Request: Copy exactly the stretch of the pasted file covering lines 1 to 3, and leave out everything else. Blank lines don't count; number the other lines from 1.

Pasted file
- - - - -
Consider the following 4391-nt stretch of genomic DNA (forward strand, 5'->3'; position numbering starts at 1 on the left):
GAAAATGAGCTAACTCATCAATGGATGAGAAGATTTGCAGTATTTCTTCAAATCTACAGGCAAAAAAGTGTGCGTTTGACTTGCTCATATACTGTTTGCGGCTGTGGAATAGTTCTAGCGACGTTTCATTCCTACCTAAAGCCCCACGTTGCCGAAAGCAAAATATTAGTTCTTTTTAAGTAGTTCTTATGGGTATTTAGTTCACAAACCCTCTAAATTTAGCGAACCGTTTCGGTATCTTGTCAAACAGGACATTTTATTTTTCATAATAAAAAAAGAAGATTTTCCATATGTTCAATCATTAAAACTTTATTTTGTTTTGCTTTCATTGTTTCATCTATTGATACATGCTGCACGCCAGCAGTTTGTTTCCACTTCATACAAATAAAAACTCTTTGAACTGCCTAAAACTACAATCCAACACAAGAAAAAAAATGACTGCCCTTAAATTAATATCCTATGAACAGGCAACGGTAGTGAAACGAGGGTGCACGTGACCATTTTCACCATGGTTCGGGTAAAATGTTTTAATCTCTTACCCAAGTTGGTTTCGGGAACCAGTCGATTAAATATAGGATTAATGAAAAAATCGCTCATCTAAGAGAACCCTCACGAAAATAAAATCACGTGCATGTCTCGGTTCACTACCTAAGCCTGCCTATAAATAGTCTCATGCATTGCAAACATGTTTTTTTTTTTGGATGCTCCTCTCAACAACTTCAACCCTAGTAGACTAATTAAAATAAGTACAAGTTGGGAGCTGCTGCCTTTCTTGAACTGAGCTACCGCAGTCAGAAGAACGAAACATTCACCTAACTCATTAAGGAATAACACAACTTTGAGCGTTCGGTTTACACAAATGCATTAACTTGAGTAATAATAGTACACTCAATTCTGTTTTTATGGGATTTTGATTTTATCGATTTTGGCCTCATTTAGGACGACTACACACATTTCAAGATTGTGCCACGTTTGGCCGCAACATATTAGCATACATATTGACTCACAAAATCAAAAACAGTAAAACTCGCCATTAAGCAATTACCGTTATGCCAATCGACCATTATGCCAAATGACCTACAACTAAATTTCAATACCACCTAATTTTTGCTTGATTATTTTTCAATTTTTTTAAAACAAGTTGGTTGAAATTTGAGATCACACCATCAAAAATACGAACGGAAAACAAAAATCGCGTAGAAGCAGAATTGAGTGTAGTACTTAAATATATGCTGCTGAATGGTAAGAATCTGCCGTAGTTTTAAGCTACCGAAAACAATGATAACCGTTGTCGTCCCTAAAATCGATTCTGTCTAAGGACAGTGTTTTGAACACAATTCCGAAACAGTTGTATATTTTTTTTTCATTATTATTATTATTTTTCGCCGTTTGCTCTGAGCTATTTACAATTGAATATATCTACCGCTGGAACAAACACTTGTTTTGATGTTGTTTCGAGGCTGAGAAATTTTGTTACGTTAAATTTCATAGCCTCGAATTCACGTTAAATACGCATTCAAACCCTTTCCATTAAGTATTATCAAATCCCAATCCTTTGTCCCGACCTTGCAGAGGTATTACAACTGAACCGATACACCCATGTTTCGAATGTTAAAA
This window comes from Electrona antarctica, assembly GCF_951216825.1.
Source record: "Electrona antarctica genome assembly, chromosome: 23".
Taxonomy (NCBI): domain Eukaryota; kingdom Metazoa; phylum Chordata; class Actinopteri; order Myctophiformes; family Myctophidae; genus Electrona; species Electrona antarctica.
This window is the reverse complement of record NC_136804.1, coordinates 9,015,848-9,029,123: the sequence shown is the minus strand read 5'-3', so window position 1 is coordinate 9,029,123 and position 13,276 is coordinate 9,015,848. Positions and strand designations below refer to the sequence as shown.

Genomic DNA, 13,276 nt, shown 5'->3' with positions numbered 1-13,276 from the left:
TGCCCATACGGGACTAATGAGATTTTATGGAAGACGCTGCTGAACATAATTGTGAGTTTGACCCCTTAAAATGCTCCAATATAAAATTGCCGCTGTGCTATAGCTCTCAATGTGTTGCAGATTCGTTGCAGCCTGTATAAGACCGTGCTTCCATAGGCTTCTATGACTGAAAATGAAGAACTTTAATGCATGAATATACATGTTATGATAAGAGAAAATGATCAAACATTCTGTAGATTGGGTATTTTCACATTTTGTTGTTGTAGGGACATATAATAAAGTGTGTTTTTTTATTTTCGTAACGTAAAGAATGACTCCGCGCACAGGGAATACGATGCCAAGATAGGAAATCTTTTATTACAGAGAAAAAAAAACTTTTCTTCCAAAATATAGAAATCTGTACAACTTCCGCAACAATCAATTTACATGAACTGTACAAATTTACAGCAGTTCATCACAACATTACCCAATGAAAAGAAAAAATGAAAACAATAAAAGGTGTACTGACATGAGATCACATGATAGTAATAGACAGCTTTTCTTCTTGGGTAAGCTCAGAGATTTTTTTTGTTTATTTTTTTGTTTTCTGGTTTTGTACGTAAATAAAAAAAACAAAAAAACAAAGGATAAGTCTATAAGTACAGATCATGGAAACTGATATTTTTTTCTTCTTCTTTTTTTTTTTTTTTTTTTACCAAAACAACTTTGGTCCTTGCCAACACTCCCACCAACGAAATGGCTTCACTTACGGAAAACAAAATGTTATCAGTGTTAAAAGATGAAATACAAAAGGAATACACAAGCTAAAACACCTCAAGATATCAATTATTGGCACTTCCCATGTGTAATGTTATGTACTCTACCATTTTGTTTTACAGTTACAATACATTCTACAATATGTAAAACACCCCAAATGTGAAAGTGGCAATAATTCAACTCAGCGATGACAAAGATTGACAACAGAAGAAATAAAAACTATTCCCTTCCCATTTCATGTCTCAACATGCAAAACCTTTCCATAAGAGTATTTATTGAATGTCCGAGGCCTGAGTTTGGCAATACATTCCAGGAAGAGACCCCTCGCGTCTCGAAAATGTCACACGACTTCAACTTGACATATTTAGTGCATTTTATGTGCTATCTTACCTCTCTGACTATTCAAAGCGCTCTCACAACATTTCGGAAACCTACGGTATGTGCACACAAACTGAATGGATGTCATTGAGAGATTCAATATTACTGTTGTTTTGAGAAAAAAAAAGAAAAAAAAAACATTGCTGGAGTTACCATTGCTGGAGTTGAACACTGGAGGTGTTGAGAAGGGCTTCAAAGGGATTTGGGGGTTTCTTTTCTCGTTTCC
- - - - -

Consider the following 4391-nt stretch of genomic DNA (forward strand, 5'->3'; position numbering starts at 1 on the left):
GAAAATGAGCTAACTCATCAATGGATGAGAAGATTTGCAGTATTTCTTCAAATCTACAGGCAAAAAAGTGTGCGTTTGACTTGCTCATATACTGTTTGCGGCTGTGGAATAGTTCTAGCGACGTTTCATTCCTACCTAAAGCCCCACGTTGCCGAAAGCAAAATATTAGTTCTTTTTAAGTAGTTCTTATGGGTATTTAGTTCACAAACCCTCTAAATTTAGCGAACCGTTTCGGTATCTTGTCAAACAGGACATTTTATTTTTCATAATAAAAAAAGAAGATTTTCCATATGTTCAATCATTAAAACTTTATTTTGTTTTGCTTTCATTGTTTCATCTATTGATACATGCTGCACGCCAGCAGTTTGTTTCCACTTCATACAAATAAAAACTCTTTGAACTGCCTAAAACTACAATCCAACACAAGAAAAAAAATGACTGCCCTTAAATTAATATCCTATGAACAGGCAACGGTAGTGAAACGAGGGTGCACGTGACCATTTTCACCATGGTTCGGGTAAAATGTTTTAATCTCTTACCCAAGTTGGTTTCGGGAACCAGTCGATTAAATATAGGATTAATGAAAAAATCGCTCATCTAAGAGAACCCTCACGAAAATAAAATCACGTGCATGTCTCGGTTCACTACCTAAGCCTGCCTATAAATAGTCTCATGCATTGCAAACATGTTTTTTTTTTTGGATGCTCCTCTCAACAACTTCAACCCTAGTAGACTAATTAAAATAAGTACAAGTTGGGAGCTGCTGCCTTTCTTGAACTGAGCTACCGCAGTCAGAAGAACGAAACATTCACCTAACTCATTAAGGAATAACACAACTTTGAGCGTTCGGTTTACACAAATGCATTAACTTGAGTAATAATAGTACACTCAATTCTGTTTTTATGGGATTTTGATTTTATCGATTTTGGCCTCATTTAGGACGACTACACACATTTCAAGATTGTGCCACGTTTGGCCGCAACATATTAGCATACATATTGACTCACAAAATCAAAAACAGTAAAACTCGCCATTAAGCAATTACCGTTATGCCAATCGACCATTATGCCAAATGACCTACAACTAAATTTCAATACCACCTAATTTTTGCTTGATTATTTTTCAATTTTTTTAAAACAAGTTGGTTGAAATTTGAGATCACACCATCAAAAATACGAACGGAAAACAAAAATCGCGTAGAAGCAGAATTGAGTGTAGTACTTAAATATATGCTGCTGAATGGTAAGAATCTGCCGTAGTTTTAAGCTACCGAAAACAATGATAACCGTTGTCGTCCCTAAAATCGATTCTGTCTAAGGACAGTGTTTTGAACACAATTCCGAAACAGTTGTATATTTTTTTTTCATTATTATTATTATTTTTCGCCGTTTGCTCTGAGCTATTTACAATTGAATATATCTACCGCTGGAACAAACACTTGTTTTGATGTTGTTTCGAGGCTGAGAAATTTTGTTACGTTAAATTTCATAGCCTCGAATTCACGTTAAATACGCATTCAAACCCTTTCCATTAAGTATTATCAAATCCCAATCCTTTGTCCCGACCTTGCAGAGGTATTACAACTGAACCGATACACCCATGTTTCGAATGTTAAAA
This window comes from Electrona antarctica, assembly GCF_951216825.1.